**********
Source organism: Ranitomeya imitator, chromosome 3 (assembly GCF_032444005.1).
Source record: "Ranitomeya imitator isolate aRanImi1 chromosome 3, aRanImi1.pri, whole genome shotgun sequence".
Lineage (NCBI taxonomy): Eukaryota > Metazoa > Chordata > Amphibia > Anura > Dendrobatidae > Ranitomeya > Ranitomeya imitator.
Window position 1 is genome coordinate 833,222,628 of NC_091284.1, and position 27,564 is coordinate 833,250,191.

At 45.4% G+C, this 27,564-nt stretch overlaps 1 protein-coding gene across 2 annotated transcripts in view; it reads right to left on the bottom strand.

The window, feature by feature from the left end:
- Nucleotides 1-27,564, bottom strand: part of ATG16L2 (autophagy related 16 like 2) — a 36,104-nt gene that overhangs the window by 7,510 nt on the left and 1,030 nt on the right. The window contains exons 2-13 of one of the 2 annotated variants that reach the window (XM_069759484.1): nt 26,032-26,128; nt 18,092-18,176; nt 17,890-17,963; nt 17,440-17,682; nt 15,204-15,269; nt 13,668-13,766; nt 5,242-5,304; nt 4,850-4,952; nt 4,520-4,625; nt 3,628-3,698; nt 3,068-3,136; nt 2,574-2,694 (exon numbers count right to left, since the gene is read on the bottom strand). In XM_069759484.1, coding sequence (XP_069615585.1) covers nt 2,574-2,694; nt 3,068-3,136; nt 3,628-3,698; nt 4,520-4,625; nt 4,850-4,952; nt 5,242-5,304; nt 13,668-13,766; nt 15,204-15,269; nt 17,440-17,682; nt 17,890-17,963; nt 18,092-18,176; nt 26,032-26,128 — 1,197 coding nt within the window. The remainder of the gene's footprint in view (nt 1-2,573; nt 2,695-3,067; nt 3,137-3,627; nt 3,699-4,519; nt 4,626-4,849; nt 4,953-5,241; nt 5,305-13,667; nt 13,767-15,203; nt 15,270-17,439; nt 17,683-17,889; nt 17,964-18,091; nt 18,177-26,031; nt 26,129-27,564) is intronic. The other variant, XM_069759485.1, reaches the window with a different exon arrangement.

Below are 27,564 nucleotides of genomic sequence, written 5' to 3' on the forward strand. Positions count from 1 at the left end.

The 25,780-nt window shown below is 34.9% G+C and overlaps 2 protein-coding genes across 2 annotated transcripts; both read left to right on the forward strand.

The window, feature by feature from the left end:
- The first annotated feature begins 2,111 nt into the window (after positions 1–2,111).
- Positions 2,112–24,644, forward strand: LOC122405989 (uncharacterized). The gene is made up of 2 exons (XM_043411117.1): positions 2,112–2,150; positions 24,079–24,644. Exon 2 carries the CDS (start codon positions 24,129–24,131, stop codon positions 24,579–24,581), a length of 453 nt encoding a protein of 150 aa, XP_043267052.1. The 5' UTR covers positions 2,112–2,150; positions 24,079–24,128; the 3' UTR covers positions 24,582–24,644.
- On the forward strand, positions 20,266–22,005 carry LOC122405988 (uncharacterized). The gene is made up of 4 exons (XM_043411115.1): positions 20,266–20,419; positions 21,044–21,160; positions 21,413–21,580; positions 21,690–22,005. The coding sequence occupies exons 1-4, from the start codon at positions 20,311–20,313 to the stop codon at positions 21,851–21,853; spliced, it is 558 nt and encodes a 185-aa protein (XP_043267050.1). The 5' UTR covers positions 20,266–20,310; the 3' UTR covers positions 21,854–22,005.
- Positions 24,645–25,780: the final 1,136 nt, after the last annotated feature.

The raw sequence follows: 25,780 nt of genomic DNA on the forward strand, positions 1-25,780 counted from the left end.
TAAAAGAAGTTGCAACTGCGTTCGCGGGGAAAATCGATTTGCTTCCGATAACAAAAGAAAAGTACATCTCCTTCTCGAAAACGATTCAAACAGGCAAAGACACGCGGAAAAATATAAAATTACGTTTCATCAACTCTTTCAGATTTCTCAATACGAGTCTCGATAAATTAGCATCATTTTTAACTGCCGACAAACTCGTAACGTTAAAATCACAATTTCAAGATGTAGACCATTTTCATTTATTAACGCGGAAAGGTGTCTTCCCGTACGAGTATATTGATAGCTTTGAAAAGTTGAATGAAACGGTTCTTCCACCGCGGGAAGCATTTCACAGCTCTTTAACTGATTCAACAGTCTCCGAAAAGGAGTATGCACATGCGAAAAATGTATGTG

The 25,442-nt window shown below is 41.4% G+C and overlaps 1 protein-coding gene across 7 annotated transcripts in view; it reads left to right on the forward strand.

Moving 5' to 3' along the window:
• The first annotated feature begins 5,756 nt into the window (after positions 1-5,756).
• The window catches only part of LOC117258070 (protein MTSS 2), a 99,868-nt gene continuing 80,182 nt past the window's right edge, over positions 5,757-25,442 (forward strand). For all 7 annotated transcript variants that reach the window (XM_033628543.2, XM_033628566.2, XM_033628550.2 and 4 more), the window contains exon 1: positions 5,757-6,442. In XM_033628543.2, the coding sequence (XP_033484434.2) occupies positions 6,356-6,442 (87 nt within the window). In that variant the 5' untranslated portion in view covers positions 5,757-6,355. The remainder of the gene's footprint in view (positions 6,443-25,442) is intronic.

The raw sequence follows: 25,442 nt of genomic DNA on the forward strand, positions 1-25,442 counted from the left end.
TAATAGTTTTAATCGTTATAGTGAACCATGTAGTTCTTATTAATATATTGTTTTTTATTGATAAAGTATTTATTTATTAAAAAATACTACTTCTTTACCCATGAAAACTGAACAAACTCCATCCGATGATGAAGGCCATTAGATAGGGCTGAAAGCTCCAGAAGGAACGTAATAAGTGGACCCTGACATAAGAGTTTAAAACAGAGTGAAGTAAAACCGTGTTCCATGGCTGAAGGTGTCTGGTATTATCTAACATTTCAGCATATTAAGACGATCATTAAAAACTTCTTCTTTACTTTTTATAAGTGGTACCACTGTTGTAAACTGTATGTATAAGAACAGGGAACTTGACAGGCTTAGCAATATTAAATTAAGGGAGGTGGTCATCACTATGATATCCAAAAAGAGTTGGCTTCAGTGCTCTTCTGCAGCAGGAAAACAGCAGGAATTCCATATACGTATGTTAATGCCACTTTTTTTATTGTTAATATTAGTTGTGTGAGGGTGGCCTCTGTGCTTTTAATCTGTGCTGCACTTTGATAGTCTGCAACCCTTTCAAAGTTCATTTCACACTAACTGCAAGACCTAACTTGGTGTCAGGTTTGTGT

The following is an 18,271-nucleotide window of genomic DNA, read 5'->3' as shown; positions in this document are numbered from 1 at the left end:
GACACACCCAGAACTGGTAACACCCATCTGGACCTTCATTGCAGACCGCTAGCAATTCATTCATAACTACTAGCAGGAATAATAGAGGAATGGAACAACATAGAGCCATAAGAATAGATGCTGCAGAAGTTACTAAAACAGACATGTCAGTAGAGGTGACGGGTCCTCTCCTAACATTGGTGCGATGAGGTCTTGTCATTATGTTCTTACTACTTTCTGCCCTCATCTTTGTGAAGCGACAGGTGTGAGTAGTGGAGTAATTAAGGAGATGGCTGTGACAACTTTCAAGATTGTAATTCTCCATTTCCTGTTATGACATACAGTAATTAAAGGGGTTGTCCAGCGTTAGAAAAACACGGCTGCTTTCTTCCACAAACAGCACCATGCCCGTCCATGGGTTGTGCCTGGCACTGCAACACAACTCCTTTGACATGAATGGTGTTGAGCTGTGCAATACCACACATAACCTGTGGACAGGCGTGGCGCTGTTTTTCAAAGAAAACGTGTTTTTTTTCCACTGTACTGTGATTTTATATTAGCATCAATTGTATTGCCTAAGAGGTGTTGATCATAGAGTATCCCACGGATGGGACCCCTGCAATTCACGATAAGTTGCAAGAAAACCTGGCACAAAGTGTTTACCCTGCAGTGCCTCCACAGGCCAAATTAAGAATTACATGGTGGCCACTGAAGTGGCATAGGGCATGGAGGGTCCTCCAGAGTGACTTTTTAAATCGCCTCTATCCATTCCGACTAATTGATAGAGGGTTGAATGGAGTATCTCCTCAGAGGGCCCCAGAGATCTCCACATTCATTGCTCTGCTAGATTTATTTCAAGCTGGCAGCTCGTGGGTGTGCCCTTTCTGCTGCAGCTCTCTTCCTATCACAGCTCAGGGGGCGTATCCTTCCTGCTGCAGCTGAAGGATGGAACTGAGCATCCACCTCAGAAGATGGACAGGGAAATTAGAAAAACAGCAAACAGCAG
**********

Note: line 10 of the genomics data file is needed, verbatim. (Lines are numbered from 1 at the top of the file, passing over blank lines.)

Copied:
The window, feature by feature from the left end: